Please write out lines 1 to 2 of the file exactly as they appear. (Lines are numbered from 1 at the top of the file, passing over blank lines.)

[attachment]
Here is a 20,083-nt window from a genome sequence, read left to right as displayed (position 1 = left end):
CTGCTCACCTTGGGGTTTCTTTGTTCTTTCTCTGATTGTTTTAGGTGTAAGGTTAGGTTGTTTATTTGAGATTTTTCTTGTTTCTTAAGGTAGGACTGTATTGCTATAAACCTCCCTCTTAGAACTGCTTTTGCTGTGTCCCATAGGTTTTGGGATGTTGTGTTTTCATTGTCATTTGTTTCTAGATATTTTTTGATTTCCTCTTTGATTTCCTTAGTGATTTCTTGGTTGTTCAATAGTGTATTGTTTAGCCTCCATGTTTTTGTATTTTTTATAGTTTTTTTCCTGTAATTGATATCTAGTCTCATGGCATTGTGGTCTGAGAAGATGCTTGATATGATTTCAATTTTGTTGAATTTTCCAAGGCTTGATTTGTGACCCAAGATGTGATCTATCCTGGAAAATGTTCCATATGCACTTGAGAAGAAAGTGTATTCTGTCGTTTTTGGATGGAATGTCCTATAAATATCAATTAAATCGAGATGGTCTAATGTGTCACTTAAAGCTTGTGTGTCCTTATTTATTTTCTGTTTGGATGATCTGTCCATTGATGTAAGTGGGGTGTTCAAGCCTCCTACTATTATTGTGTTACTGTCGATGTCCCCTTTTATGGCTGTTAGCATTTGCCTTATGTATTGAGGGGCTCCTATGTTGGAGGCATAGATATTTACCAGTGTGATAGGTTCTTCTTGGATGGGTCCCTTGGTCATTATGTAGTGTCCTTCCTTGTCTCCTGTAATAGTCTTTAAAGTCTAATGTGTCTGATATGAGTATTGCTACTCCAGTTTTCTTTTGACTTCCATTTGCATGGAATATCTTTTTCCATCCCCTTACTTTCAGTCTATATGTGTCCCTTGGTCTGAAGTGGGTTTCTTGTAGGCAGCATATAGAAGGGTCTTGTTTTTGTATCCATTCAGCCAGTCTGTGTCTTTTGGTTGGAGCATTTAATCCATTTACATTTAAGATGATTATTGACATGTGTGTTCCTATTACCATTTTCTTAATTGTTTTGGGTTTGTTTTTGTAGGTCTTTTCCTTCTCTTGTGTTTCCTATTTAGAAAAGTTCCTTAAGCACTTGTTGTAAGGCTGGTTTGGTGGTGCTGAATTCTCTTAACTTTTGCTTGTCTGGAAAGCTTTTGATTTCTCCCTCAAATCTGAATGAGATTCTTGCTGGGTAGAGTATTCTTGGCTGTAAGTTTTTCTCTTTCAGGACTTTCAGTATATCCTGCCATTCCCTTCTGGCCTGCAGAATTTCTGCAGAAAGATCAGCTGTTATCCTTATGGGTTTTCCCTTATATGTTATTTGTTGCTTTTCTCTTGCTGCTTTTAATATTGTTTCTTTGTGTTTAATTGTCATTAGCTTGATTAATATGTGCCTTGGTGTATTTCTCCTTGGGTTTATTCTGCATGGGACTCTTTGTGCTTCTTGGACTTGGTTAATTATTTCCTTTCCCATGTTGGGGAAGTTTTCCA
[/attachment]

Here is a 20,083-nt window from a genome sequence, read left to right as displayed (position 1 = left end):
CTGCTCACCTTGGGGTTTCTTTGTTCTTTCTCTGATTGTTTTAGGTGTAAGGTTAGGTTGTTTATTTGAGATTTTTCTTGTTTCTTAAGGTAGGACTGTATTGCTATAAACCTCCCTCTTAGAACTGCTTTTGCTGTGTCCCATAGGTTTTGGGATGTTGTGTTTTCATTGTCATTTGTTTCTAGATATTTTTTGATTTCCTCTTTGATTTCCTTAGTGATTTCTTGGTTGTTCAATAGTGTATTGTTTAGCCTCCATGTTTTTGTATTTTTTATAGTTTTTTTCCTGTAATTGATATCTAGTCTCATGGCATTGTGGTCTGAGAAGATGCTTGATATGATTTCAATTTTGTTGAATTTTCCAAGGCTTGATTTGTGACCCAAGATGTGATCTATCCTGGAAAATGTTCCATATGCACTTGAGAAGAAAGTGTATTCTGTCGTTTTTGGATGGAATGTCCTATAAATATCAATTAAATCGAGATGGTCTAATGTGTCACTTAAAGCTTGTGTGTCCTTATTTATTTTCTGTTTGGATGATCTGTCCATTGATGTAAGTGGGGTGTTCAAGCCTCCTACTATTATTGTGTTACTGTCGATGTCCCCTTTTATGGCTGTTAGCATTTGCCTTATGTATTGAGGGGCTCCTATGTTGGAGGCATAGATATTTACCAGTGTGATAGGTTCTTCTTGGATGGGTCCCTTGGTCATTATGTAGTGTCCTTCCTTGTCTCCTGTAATAGTCTTTAAAGTCTAATGTGTCTGATATGAGTATTGCTACTCCAGTTTTCTTTTGACTTCCATTTGCATGGAATATCTTTTTCCATCCCCTTACTTTCAGTCTATATGTGTCCCTTGGTCTGAAGTGGGTTTCTTGTAGGCAGCATATAGAAGGGTCTTGTTTTTGTATCCATTCAGCCAGTCTGTGTCTTTTGGTTGGAGCATTTAATCCATTTACATTTAAGATGATTATTGACATGTGTGTTCCTATTACCATTTTCTTAATTGTTTTGGGTTTGTTTTTGTAGGTCTTTTCCTTCTCTTGTGTTTCCTATTTAGAAAAGTTCCTTAAGCACTTGTTGTAAGGCTGGTTTGGTGGTGCTGAATTCTCTTAACTTTTGCTTGTCTGGAAAGCTTTTGATTTCTCCCTCAAATCTGAATGAGATTCTTGCTGGGTAGAGTATTCTTGGCTGTAAGTTTTTCTCTTTCAGGACTTTCAGTATATCCTGCCATTCCCTTCTGGCCTGCAGAATTTCTGCAGAAAGATCAGCTGTTATCCTTATGGGTTTTCCCTTATATGTTATTTGTTGCTTTTCTCTTGCTGCTTTTAATATTGTTTCTTTGTGTTTAATTGTCATTAGCTTGATTAATATGTGCCTTGGTGTATTTCTCCTTGGGTTTATTCTGCATGGGACTCTTTGTGCTTCTTGGACTTGGTTAATTATTTCCTTTCCCATGTTGGGGAAGTTTTCCA